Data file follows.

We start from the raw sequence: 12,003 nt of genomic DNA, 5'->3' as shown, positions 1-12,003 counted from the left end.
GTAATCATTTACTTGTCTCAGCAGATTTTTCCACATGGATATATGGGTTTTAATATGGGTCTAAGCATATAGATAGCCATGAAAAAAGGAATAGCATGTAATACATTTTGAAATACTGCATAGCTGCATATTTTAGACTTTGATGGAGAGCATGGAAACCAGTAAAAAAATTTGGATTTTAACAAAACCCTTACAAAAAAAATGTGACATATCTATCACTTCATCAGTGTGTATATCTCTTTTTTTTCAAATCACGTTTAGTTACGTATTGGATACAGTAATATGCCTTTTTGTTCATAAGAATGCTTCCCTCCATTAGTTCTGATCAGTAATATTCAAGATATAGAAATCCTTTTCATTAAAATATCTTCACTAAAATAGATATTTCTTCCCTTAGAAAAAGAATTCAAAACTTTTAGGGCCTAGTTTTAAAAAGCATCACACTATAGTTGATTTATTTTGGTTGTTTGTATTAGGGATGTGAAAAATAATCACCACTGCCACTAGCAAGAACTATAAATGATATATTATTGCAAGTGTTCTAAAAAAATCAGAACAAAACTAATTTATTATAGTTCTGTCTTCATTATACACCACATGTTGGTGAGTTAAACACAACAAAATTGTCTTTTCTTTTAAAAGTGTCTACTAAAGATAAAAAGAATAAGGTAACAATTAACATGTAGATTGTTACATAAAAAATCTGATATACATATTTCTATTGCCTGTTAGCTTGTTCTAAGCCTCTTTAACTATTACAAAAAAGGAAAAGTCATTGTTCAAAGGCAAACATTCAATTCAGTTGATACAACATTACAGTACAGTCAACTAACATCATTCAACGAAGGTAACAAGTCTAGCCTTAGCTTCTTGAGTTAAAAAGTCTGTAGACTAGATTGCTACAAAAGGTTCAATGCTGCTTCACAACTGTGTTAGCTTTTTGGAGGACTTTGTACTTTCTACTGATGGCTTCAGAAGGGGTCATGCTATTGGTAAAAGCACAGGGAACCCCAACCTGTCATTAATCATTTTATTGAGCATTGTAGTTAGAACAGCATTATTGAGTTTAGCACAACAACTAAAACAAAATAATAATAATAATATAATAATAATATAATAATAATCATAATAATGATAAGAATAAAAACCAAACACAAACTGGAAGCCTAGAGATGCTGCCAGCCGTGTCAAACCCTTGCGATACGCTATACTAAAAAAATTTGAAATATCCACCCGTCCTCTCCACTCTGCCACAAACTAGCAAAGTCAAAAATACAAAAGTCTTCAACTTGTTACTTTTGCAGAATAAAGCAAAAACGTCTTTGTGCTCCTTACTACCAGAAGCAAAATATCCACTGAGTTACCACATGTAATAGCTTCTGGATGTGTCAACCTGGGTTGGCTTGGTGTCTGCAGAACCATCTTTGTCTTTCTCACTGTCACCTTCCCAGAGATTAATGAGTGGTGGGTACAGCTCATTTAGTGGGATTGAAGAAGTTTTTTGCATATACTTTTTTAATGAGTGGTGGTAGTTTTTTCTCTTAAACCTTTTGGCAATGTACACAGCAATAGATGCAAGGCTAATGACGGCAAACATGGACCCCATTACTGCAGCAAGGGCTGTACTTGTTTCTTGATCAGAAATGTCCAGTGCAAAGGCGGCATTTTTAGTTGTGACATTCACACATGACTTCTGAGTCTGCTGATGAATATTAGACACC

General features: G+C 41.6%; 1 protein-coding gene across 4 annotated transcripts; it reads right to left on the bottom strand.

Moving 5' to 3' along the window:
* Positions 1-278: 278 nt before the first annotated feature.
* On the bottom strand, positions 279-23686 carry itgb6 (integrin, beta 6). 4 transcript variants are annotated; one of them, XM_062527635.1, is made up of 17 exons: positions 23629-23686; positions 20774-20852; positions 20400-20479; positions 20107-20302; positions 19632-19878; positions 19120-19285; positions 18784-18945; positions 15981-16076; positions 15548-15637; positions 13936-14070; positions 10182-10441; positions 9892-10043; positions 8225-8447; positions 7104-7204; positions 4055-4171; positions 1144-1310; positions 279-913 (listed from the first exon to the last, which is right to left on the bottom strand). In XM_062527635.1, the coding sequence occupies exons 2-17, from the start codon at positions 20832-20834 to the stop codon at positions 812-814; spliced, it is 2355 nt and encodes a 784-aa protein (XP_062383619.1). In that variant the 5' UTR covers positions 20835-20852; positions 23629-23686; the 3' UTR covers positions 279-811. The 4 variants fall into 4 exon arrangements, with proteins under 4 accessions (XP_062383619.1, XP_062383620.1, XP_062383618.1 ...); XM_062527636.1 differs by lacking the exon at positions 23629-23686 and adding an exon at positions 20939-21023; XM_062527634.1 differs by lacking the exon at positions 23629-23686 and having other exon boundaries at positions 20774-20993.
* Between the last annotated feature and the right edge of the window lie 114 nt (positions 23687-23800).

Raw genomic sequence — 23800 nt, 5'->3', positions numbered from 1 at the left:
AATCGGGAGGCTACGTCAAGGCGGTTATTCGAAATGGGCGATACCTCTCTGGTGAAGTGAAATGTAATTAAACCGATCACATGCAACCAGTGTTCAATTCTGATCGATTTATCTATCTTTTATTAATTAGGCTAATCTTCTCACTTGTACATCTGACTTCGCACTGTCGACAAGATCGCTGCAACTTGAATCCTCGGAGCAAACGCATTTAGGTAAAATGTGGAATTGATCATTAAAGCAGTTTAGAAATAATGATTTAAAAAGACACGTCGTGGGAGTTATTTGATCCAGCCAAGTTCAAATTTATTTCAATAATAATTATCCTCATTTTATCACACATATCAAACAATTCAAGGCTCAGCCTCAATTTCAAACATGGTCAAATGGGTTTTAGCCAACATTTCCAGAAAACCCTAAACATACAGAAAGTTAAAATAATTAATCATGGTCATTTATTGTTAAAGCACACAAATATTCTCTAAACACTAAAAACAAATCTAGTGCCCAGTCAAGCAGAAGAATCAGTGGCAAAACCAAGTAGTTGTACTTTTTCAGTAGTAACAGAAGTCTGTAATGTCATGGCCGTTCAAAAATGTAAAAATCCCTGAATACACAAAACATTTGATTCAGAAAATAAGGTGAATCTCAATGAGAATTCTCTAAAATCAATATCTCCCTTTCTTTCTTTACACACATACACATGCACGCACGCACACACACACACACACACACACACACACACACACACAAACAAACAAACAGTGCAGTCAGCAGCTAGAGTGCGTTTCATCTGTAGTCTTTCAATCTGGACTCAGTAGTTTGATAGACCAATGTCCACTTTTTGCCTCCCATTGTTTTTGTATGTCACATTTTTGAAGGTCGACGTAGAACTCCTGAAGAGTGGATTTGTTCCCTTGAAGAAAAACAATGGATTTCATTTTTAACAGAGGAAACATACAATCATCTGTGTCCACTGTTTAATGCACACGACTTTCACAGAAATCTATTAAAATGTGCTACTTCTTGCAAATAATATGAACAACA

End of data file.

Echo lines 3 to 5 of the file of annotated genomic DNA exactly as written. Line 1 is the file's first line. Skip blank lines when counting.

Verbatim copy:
General features: G+C 41.6%; 1 protein-coding gene across 4 annotated transcripts; it reads right to left on the bottom strand.

Moving 5' to 3' along the window:
* Positions 1-278: 278 nt before the first annotated feature.